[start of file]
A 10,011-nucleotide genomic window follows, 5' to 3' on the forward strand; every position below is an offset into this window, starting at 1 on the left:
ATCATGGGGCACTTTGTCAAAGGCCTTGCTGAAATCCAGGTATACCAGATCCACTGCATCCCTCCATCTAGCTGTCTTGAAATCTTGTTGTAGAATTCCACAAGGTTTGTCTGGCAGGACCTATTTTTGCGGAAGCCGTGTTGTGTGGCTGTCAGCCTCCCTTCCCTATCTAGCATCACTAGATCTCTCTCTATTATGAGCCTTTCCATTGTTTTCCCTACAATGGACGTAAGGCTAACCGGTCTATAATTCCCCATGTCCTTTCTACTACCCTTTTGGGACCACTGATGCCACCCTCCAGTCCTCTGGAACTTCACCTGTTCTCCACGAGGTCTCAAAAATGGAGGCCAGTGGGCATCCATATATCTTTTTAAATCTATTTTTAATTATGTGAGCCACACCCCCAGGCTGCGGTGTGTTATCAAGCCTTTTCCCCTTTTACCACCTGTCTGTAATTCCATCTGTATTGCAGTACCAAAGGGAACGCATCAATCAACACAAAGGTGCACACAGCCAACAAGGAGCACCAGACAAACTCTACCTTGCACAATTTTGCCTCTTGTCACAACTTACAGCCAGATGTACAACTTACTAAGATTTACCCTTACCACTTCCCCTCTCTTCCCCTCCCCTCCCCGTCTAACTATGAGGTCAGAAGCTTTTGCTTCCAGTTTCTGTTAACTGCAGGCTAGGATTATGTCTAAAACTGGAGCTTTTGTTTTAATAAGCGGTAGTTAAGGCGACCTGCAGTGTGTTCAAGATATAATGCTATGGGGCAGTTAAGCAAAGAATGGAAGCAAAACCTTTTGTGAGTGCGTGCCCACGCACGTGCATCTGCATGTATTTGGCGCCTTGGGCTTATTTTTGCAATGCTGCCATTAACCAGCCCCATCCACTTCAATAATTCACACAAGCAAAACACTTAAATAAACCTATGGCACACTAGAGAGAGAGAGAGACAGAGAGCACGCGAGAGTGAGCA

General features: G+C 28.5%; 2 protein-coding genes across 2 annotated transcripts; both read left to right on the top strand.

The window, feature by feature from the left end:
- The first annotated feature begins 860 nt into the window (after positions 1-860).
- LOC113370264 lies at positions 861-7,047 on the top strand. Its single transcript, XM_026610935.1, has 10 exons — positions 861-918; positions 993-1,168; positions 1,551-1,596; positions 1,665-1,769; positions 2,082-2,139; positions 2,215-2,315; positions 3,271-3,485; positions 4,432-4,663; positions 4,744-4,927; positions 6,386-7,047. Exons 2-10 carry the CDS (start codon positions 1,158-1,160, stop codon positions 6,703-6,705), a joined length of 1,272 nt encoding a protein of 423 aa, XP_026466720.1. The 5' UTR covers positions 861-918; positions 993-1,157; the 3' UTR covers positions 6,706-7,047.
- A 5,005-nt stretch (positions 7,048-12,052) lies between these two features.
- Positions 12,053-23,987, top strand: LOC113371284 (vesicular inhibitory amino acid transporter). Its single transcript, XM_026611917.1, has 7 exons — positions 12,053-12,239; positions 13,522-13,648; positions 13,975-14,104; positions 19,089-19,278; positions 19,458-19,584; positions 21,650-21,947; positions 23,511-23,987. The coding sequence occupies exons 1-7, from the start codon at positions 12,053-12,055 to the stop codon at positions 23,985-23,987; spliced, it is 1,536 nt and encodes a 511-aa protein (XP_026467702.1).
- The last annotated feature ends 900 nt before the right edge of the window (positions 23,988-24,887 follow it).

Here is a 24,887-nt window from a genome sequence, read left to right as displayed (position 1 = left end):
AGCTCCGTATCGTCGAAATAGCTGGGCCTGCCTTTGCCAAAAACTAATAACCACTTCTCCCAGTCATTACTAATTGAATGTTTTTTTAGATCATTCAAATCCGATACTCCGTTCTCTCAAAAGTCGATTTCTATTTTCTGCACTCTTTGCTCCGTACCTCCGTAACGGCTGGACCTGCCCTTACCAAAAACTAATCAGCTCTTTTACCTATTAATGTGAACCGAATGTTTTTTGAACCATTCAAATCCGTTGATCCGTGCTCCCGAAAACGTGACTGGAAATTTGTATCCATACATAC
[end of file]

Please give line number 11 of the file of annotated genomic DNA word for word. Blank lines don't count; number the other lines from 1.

AGCTCCGTATCGTCGAAATAGCTGGGCCTGCCTTTGCCAAAAACTAATAACCACTTCTCCCAGTCATTACTAATTGAATGTTTTTTTAGATCATTCAAATCCGATACTCCGTTCTCTCAAAAGTCGATTTCTATTTTCTGCACTCTTTGCTCCGTACCTCCGTAACGGCTGGACCTGCCCTTACCAAAAACTAATCAGCTCTTTTACCTATTAATGTGAACCGAATGTTTTTTGAACCATTCAAATCCGTTGATCCGTGCTCCCGAAAACGTGACTGGAAATTTGTATCCATACATAC